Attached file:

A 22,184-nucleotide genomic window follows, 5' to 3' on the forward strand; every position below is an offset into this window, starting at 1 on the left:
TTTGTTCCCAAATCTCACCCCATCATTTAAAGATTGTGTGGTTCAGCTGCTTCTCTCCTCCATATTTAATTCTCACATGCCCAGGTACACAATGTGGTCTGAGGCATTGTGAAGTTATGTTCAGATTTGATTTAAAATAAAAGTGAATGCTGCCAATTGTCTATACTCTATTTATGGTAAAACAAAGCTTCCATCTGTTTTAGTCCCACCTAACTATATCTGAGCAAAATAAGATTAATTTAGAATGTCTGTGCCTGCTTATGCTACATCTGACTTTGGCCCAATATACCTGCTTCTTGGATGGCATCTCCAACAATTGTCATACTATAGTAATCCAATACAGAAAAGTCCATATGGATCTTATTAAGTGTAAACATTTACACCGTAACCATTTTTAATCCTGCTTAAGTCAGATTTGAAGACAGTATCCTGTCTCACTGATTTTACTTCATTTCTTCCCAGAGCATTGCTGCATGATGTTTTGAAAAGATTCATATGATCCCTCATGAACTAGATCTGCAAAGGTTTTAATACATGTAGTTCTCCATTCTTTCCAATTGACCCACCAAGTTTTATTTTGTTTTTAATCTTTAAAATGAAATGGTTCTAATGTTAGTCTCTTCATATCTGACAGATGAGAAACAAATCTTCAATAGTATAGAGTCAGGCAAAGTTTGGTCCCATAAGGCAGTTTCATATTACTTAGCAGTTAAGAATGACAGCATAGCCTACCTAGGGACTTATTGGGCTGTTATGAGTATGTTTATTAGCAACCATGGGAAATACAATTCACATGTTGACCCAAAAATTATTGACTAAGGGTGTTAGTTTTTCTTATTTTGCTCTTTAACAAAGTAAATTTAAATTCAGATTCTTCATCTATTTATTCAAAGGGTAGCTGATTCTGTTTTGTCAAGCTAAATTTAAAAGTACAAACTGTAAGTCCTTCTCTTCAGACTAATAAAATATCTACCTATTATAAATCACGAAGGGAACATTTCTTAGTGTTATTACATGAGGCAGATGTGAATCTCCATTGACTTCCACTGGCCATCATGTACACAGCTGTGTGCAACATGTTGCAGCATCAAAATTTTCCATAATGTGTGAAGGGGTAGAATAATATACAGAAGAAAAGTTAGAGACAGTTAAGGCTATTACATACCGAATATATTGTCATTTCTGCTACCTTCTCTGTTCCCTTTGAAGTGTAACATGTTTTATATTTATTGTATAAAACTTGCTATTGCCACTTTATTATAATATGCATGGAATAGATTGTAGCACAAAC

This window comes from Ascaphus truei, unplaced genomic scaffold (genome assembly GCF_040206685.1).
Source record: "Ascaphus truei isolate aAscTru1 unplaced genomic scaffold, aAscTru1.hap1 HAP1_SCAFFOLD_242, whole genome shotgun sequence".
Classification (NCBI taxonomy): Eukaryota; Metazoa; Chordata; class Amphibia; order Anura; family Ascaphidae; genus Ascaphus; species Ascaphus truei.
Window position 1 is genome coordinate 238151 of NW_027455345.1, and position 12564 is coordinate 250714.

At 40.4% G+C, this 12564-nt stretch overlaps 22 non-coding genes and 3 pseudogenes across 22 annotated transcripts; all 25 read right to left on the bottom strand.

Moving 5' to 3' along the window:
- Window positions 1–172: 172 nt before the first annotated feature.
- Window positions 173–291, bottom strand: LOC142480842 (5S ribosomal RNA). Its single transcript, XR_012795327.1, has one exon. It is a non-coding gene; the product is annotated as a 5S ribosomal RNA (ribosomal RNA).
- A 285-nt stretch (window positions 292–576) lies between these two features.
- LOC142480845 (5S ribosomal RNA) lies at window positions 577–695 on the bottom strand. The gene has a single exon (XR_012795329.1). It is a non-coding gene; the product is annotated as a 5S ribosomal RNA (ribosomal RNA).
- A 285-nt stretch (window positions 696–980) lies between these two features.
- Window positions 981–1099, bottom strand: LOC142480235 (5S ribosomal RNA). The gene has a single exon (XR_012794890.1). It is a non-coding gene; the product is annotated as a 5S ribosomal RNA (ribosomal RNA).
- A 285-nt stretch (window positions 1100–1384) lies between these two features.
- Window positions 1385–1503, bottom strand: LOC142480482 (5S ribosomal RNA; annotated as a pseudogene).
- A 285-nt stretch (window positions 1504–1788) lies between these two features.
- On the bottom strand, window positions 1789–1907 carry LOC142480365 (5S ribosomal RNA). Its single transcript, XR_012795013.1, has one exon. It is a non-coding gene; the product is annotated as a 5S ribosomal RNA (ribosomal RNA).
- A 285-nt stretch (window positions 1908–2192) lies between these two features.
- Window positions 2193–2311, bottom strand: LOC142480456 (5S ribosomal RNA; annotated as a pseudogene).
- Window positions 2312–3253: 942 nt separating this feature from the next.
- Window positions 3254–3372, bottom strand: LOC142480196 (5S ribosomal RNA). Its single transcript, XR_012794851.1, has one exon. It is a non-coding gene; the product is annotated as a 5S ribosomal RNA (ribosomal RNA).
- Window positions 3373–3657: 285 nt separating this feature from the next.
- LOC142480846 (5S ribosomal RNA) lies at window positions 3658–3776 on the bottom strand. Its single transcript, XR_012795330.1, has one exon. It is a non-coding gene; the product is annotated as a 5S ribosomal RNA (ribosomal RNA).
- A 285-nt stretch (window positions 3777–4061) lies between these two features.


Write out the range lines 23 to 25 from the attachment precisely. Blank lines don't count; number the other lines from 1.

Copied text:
- Window positions 3373–3657: 285 nt separating this feature from the next.
- LOC142480846 (5S ribosomal RNA) lies at window positions 3658–3776 on the bottom strand. Its single transcript, XR_012795330.1, has one exon. It is a non-coding gene; the product is annotated as a 5S ribosomal RNA (ribosomal RNA).
- A 285-nt stretch (window positions 3777–4061) lies between these two features.